To help you get around the panel, there are tooltips for identifying everything, together with the actual readout where it's a dial or a gauge. The one thing you won't find in the 2D, which is in the VC, is the trim wheel, which you will need to check its setting for takeoff.
It's a pleasure to sit in this cockpit. The only complaint I have is that when looking out at the landing light on the end of the left wing, it looks like a "bunny's tail" that's just been stuck on, rather than a light shining from within the housing. I'm sure Lionheart could fix that!
So how does it fly, and how does it compare to the real thing?
Very well, and very well. But I mentioned earlier that these aircraft do have their little vices. They display them on takeoff and landing, and result from their slightly unusual wing and tailplane geometry. So what happens is that on takeoff, you have to set the trim wheel to the takeoff setting, which is quite nose-up (and that's why you need to go to the VC to do this). This trim setting means that you don't have to pull too hard on the yoke to get it to rotate, as you would otherwise. But it also means that after rotation, the nose will continue to pitch up. If you don't trim forward smartly, you could eventually end up stalling, and you'll be late home for dinner. The flip side of this coin is on landing. The manual says that "Your wings will cause ground effect (a cushion of air) and your Tobago will gently float to the tarmac." Don't you believe it. Yes, it is a low-wing aircraft, and yes, the laws of aerodynamics say that it should float in ground effect, but this plane never got round to reading that book, and it lands with all the elegance of an overweight pelican. I have spent infinitely more time in a high-wing Cessna 172, floating along the runway and praying for it to land, especially in a crosswind, than I ever have in a low-wing TB10. It wants to get down to the ground as though it had a "hot date" waiting in the hangar, and it needs a lot of back-pressure to achieve anything approaching smoothness.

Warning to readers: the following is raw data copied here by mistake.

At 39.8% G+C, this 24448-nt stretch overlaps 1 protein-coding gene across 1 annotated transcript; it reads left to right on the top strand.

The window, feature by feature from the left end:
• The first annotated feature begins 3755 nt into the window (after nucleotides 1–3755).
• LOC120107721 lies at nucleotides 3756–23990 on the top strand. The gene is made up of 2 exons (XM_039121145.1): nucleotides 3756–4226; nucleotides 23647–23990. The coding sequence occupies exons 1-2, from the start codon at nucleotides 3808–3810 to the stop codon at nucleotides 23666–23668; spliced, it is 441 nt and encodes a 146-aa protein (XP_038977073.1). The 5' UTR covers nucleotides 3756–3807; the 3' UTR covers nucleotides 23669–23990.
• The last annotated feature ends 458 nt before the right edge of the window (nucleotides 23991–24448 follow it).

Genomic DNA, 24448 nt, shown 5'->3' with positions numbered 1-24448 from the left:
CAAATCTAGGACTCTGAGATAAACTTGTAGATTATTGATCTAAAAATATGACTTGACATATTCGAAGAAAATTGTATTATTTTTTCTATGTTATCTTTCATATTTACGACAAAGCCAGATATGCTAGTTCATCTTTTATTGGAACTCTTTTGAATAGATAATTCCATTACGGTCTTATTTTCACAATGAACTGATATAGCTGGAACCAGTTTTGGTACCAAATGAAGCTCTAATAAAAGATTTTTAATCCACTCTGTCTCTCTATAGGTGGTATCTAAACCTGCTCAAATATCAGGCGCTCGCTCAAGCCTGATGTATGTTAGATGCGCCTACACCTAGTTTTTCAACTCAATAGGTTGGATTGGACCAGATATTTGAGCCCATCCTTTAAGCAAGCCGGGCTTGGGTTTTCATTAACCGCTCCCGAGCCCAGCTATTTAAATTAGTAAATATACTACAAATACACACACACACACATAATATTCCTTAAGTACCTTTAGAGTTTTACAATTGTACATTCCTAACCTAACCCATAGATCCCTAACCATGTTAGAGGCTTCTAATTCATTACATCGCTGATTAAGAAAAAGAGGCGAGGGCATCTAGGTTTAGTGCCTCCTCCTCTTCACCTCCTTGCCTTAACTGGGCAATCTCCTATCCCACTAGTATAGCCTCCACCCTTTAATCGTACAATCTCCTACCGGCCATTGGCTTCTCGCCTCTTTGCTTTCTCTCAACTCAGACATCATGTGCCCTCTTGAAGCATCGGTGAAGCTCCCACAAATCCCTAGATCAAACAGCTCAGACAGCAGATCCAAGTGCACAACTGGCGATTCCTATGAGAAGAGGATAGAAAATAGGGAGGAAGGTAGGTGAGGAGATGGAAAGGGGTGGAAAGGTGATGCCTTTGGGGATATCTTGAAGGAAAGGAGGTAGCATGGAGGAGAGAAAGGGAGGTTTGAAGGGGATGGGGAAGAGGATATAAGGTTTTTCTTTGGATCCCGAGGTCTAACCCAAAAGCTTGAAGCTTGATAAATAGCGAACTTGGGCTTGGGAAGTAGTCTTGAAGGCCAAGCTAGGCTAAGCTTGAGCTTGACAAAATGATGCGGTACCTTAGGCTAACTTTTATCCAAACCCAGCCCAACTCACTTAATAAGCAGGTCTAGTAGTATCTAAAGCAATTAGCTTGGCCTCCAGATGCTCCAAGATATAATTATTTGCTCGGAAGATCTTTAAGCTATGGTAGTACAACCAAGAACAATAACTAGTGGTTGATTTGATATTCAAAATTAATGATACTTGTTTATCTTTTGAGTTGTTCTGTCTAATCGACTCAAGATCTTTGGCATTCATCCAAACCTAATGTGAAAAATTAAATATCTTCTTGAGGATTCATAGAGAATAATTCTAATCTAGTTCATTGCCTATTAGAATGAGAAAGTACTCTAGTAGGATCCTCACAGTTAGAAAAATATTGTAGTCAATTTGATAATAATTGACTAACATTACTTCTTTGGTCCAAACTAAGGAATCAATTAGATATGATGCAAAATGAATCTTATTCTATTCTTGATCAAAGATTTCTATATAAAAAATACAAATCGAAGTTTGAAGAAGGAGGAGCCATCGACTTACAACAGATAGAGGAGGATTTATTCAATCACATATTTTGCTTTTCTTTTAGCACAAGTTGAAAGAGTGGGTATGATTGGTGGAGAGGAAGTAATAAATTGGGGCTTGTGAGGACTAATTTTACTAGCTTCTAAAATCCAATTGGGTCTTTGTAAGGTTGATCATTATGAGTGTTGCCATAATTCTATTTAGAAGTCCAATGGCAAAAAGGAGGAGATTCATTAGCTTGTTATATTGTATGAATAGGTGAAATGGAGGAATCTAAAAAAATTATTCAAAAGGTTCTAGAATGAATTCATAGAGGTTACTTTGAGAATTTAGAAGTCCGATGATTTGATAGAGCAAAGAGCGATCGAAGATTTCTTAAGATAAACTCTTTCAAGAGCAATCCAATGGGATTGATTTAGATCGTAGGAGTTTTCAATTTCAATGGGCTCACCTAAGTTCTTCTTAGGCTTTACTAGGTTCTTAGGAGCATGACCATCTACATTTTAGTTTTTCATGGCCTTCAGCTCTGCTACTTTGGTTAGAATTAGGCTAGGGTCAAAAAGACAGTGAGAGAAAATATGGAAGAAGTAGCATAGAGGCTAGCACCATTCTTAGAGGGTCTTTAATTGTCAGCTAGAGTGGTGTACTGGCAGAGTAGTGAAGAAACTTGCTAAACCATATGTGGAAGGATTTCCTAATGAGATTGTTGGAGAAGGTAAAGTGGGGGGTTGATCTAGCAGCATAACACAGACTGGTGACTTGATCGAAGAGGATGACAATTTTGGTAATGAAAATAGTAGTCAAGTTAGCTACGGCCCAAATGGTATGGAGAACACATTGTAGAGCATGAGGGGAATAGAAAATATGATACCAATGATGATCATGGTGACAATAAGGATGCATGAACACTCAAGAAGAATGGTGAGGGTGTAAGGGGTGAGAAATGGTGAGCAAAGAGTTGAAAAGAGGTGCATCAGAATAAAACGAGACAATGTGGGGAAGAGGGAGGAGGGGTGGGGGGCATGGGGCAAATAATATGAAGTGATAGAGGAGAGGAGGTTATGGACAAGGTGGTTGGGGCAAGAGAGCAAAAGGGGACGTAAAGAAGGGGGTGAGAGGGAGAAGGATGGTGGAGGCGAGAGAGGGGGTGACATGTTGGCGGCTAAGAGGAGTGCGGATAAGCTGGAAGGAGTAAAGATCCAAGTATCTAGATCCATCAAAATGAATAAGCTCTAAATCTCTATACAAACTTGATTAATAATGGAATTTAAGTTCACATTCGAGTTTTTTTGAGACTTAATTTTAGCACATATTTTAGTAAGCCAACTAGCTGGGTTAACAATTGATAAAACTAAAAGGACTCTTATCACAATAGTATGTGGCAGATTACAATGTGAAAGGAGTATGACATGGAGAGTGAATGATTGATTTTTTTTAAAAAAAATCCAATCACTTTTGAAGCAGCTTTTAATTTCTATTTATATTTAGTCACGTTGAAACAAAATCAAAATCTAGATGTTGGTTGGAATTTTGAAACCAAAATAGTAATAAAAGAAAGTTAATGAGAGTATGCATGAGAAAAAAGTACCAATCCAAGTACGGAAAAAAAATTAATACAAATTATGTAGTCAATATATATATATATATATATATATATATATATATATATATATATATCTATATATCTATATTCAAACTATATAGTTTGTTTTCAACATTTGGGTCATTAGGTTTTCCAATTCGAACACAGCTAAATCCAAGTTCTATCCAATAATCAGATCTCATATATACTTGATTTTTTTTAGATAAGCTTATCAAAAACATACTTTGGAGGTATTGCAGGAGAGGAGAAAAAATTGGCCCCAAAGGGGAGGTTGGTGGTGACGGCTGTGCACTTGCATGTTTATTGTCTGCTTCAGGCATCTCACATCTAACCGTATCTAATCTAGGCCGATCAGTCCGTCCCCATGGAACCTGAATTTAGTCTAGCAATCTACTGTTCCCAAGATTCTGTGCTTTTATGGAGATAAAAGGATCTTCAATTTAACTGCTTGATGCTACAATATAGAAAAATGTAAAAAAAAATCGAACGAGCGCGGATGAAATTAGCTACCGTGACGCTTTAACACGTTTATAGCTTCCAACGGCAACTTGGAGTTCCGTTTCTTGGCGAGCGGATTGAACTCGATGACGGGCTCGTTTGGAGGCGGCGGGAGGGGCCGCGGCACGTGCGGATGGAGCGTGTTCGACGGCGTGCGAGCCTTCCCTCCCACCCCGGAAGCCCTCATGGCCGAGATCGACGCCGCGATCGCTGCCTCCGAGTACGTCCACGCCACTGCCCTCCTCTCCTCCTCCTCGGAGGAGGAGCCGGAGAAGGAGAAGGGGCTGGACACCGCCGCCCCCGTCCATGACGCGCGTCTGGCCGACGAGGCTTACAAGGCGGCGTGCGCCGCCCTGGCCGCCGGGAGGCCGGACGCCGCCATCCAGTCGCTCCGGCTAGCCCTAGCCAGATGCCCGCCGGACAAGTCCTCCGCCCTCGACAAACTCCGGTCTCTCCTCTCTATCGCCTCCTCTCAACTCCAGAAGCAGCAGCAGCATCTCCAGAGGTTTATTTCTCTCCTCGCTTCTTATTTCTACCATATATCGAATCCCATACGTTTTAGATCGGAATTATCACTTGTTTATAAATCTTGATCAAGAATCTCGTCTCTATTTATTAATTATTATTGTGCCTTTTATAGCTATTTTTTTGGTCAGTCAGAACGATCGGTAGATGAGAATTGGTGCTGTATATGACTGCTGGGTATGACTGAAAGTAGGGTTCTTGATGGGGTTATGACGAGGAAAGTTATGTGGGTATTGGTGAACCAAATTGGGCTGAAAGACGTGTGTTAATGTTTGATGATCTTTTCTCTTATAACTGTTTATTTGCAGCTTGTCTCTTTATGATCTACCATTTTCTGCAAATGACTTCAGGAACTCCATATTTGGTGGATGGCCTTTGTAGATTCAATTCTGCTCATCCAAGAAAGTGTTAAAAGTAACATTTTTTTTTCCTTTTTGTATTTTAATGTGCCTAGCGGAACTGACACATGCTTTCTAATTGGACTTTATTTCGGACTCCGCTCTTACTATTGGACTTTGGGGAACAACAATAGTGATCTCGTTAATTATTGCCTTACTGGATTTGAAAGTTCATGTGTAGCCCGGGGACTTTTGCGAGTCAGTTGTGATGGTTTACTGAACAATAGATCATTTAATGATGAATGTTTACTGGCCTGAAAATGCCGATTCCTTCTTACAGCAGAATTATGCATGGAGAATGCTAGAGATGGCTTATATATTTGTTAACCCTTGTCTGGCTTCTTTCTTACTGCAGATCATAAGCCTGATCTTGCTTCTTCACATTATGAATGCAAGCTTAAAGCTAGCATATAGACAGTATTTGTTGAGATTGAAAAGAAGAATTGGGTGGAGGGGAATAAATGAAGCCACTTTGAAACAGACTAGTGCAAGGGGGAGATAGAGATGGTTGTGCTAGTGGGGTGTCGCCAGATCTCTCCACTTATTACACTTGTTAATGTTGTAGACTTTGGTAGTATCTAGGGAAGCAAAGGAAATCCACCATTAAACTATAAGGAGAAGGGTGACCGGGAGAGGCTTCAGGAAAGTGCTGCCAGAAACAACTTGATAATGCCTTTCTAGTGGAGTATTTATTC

And I'm very pleased to say that Lionheart's TB 200 and TB 21simulate both of these behaviours very well. Both the pitch-up after takeoff, and the desire to land heavily. So that part of the flight model is bang-on. But how about the general behaviour up in the air? As I said earlier, it's a shame that the manual doesn't include the full range of propellor and manifold settings, because one of the pleasures of flying these aircraft is getting them just right. So I dug out my old set of numbers, and tried to see how they matched up with this simulation. And there the flight model proved its worth,because I constantly got within 10% of the numbers for airspeed, consumption, and rate of climb. Similarly the stall speed with gear and full flaps was very close to the calculated 59 knots, with a vicious nose-down break that is so typical of the real thing.
The sound set brought no surprises, it's that typical Lycoming growl that we all know and love. So I can honestly say that flying this virtual aircraft is as near as you can get to reality, while still sitting in front of a screen. And that includes the "little vices"!
Performance and Quality
Compared to the default FS9 Cessna 182, I measured a 25% reduction in frame rates in the VC, and 10% in the 2D cockpit. However frame rates remained comfortably above my 24 fps limit.
In my view, Lionheart's rendition of the Socata TB family is excellent. As virtual aircraft, they are a joy to look at, to sit in, and to fly. From my personal experience, they are an uncannily close simulation of the real thing. What more can I say? This is one plane that will definitely stay in my collection. Lionheart are currently working on an FSX version, and it's definitely one of the first aircraft that I will be trying out in that new environment. It's a pleasure I'm looking forward to.
|What I Like About the Lionheart Trinidad and Tobago|
|What I Don't Like About the Lionheart Trinidad and Tobago|